Despite the Ethiopia success in reduction of all causes and specific diarrhea mortality in several years, diarrheal diseases have persistently been the first or the second causes of visits to health units in the country among children under age of five years.  In Ethiopia, diarrhea in under five children accounts for 12% of under-five mortality (Central Stastical Agency Addis Ababa, 2016). Moreover, few local studies have reported the magnitude of diarrhea among pre-school children in different regions of the country ranges from 12 to 31% Gedamu et al., 2017). However, based on the Guji Zonal Health Office  report in 2016, diarrheal disease remains the first causes of  morbidity and remains as public health concern despite the comprehensive health extension programs of disease prevention and promotion among under five years children (Department W.G.Z, 2017).

Different studies showed that several risk factors contribute to the occurrence of diarrhea in Ethiopia. Socio-demographic and economic, environmental and behavioral factors are the most risk factors contributing to the occurrence of under-five childhood diarrhea (Tamiso et al., 2014, Gebru et al., 2014, Mengistie et al., 2013). Furthermore, improper utilization of toilet, poor hand washing practices, waste disposal and open dump  are major factors contributing to diarrheal disease (Anteneh and  Kumie, 2010; Hashi et al., 2016). Diarrheal disease is not purely medical, but huge part of the problem should be traced back  to  those  different  aspects.  This  factors lead  the  problem with varied burden of disease across the country (Central Stastical Agency, 2016).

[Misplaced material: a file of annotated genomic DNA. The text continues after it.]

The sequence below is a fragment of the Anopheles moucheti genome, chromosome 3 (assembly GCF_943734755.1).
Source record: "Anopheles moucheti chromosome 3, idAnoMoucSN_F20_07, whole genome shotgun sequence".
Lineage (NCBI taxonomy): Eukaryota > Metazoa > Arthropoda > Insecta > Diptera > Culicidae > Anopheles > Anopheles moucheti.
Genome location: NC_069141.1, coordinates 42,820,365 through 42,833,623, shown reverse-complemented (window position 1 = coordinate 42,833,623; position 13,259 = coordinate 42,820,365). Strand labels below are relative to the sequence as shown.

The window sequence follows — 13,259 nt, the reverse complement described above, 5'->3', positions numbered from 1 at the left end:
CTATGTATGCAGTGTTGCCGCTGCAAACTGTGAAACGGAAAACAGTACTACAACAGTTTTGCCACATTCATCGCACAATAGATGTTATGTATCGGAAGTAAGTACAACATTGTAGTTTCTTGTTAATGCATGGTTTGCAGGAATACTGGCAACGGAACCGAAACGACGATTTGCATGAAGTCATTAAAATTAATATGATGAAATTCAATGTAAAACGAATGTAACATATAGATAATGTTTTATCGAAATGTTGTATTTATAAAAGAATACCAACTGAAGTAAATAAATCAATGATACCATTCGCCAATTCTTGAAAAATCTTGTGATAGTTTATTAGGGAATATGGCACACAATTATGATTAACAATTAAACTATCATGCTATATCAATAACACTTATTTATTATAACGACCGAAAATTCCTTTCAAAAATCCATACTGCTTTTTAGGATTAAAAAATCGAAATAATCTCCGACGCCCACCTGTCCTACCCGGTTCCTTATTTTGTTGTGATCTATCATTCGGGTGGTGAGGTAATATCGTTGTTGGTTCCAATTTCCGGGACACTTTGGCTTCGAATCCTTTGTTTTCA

The necessity of conducting this study is to track the progress of achieving Sustainable Development Goal of post 2015 agenda to ensure health lives and promote well-being of under five children as well as to assess the impact and effectiveness of diarrheal disease control programmes. Evidence-based Ethiopian studies have documented a high prevalence of diarrhea among pre-school children in rural settings. So, more detailed, up-to date and comprehensive information is needed to tackle diarrhea by understanding the burden and contributing factors at the district level in order to develop effective intervention programs. It was based on this premise that this study was aimed to determine prevalence of acute diarrhea and associated factors among under five year’s children in West Guji Zone.